The Fantastic Five (Scholars) at SPC

July 24, 2018

Public Information Officer

WITH LAB SPACE, RESEARCHERS, RESEARCH PROJECTS---AND FIVE SCHOLARS---ON CAMPUS, ST. PHILIP'S COLLEGE IS A MATURING HUB OF NATIONAL SCIENCE FOUNDATION'S FIRST PROGRAM AT A COMMUNITY COLLEGE TO INCREASE FOUR-YEAR MINORITY STEM STUDENTS THROUGH SCHOLARLY RESEARCH LAB EXPERIENCES

 

In 2018, St. Philip's College in the city's Denver Heights neighborhood has become more than a successful administrative hub and source of students for the nation's first program funded by the National Science Foundation at a community college to increase the completion rates of minority STEM students by pairing promising Alamo Colleges District member college scholars with UTSA faculty mentors and their projects.

The multidisciplinary and multicollege foundation program originally unique to San Antonio and known as CIMA (pron: sea-mah) now includes the college as a research lab location with lab space, researchers, research projects---and five scholars---within the Dr. William C. Davis Natural Science Building at St. Philip's College.

The college's version of the Fantastic Four of superhero fame is actually a Fantastic Five of scholars---four of the college's scholars and one scholar who attends another college in the area---all under the leadership of two of the college's natural science faculty researchers. In research diversely ranging from primates to DNA, the scholars work at St. Philip's College under researchers Dr. Mary Kelaita or Dr. Shane Kendall. Three scholars working under Kelaita are Alexandria Jones and Brandon Arriaga. Scholars working under Kendall are Markus Potter, Matthew Harrison and Erika Durant of Northwest Vista College. While Potter, Harrison, Durant, Jones and Arriaga all work in Chemistry Research Lab 316 in the Davis Building, Jones and Arriaga also research at a lab at UTSA, according to Kelaita.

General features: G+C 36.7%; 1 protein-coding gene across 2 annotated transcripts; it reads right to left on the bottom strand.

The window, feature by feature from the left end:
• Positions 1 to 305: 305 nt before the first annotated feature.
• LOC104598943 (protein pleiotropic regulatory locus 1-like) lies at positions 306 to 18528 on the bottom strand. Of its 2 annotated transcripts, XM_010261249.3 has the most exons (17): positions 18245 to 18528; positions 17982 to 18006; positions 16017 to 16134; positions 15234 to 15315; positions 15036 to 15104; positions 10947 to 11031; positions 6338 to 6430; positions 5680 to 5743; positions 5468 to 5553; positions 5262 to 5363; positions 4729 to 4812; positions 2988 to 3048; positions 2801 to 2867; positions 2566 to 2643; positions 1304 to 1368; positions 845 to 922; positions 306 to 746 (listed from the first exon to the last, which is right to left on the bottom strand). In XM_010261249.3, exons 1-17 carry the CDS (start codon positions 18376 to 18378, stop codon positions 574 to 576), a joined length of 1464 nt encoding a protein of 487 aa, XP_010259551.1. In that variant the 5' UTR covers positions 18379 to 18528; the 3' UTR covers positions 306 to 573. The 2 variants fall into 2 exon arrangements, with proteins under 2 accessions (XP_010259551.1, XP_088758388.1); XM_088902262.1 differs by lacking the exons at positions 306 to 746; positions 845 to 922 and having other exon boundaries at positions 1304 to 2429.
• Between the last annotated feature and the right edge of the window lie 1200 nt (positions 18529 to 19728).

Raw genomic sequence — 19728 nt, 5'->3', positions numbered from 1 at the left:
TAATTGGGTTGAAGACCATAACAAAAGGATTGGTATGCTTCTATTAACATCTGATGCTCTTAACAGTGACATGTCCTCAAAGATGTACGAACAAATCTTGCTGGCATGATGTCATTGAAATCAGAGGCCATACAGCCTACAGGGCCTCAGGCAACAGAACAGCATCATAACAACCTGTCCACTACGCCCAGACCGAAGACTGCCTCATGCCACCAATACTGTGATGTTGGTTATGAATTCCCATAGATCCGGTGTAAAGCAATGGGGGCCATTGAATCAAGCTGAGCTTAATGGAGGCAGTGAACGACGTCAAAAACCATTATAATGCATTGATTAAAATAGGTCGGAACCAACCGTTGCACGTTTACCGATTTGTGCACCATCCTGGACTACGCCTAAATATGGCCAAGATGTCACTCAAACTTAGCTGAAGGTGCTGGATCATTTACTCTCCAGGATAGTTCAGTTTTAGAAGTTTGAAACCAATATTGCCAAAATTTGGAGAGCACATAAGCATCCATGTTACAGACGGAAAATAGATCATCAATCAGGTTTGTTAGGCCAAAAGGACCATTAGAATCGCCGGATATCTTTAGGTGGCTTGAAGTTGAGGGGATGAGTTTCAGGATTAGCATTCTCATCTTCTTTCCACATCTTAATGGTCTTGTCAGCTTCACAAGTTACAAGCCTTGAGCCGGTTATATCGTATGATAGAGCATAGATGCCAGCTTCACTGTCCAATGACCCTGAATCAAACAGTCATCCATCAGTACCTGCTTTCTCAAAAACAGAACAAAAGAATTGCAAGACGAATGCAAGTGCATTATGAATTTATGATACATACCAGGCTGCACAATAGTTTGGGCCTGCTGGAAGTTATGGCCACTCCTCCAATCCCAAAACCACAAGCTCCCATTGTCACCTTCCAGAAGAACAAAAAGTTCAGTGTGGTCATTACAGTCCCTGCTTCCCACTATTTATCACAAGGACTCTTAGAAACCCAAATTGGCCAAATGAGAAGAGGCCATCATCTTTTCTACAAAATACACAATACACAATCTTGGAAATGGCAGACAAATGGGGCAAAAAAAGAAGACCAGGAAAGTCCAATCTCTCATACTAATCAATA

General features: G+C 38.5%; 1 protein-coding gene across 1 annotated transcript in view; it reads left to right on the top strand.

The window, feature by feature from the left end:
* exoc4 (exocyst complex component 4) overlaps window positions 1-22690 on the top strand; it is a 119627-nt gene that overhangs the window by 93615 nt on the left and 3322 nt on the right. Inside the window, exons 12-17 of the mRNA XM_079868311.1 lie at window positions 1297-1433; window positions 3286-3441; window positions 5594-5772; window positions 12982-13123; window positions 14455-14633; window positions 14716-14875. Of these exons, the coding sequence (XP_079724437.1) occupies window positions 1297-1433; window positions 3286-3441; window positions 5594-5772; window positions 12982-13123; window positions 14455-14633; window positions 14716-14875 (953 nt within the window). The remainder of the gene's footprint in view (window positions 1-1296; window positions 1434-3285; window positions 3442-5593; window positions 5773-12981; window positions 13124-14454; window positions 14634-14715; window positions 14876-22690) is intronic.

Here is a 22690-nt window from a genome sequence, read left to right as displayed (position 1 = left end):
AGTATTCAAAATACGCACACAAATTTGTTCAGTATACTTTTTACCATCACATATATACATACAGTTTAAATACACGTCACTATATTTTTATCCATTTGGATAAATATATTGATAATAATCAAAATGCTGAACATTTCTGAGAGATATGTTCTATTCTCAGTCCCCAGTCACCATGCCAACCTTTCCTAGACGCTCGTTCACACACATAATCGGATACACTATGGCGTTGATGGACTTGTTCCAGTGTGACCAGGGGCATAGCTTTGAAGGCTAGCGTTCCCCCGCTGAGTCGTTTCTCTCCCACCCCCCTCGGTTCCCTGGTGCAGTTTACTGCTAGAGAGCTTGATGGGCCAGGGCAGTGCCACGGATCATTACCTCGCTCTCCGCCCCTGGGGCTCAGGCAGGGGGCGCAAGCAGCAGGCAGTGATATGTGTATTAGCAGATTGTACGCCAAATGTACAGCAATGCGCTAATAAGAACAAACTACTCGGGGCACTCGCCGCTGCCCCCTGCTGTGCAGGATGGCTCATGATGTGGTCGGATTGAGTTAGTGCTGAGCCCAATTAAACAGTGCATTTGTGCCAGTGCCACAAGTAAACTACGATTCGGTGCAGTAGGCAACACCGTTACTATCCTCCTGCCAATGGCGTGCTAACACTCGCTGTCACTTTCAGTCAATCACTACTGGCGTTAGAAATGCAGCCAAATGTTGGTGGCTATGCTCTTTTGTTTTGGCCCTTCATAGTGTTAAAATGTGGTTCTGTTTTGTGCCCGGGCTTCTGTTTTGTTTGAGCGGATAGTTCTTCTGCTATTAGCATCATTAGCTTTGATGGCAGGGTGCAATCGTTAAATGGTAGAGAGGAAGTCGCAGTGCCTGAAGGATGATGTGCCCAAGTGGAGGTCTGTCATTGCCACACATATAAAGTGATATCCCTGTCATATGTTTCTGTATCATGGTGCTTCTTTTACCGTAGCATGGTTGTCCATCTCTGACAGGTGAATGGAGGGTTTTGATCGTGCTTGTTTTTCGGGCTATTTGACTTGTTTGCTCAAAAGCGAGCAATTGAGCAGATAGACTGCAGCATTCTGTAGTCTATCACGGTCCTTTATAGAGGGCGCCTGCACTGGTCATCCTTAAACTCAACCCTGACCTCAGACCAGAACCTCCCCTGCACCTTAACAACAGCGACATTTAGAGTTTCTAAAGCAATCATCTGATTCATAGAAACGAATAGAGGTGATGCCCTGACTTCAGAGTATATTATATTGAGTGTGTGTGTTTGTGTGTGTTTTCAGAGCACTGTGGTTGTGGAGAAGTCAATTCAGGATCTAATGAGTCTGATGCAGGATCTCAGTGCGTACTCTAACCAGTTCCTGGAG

While it may seem that students from top tier research institutions don't have to look far for that first entry-level lab experience of their dreams, getting a job is seemingly globally competitive and once hired, fraught with an embarrassing history of non-inclusion based on gender and ethnicity that knows no tier, and students seeking status-by-association rather than lab careers. The CIMA program as practiced at St. Philip's College is providing a supportive environment for serious scholars of science who want to learn, lead, progress and earn in the industry of research, according to organizers who share that the first St. Philip's College student accepted as a scholar into that original 2014 CIMA program begins research next month as both a University of Southern California San Diego graduate student and the recipient of a $130,000 National Science Foundation Graduate Research Fellowship Program fellowship.

On Day One of the 2018 program in late May, college CIMA program organizers and mentors hosted 22 research scholars for the Summer Research Orientation at the college. Sixteen CIMA scholars from Alamo Colleges District were accepted to participate in the experience underway at UTSA and St. Philip's College through Aug. 3. The scholars spent Day One of the program bonding with their researchers, candidly discussing such basics as realistically handling failure, rejection and success as members or leaders of paid research teams. Mentorship is concurrent with learning, all agreed.

The environment and pressures to succeed are real-world and real-time in the St. Philip's College research scholar experience. Due to the nature of some of the research at the college, schedules can be unpredictable as they depend on when supplies and equipment are ready, according to Kelaita.

Somewhere, the foundation members are smiling at the success of The Fantastic Five scholars of St. Philip's College. Their CIMA program experience is working and maturing as planned.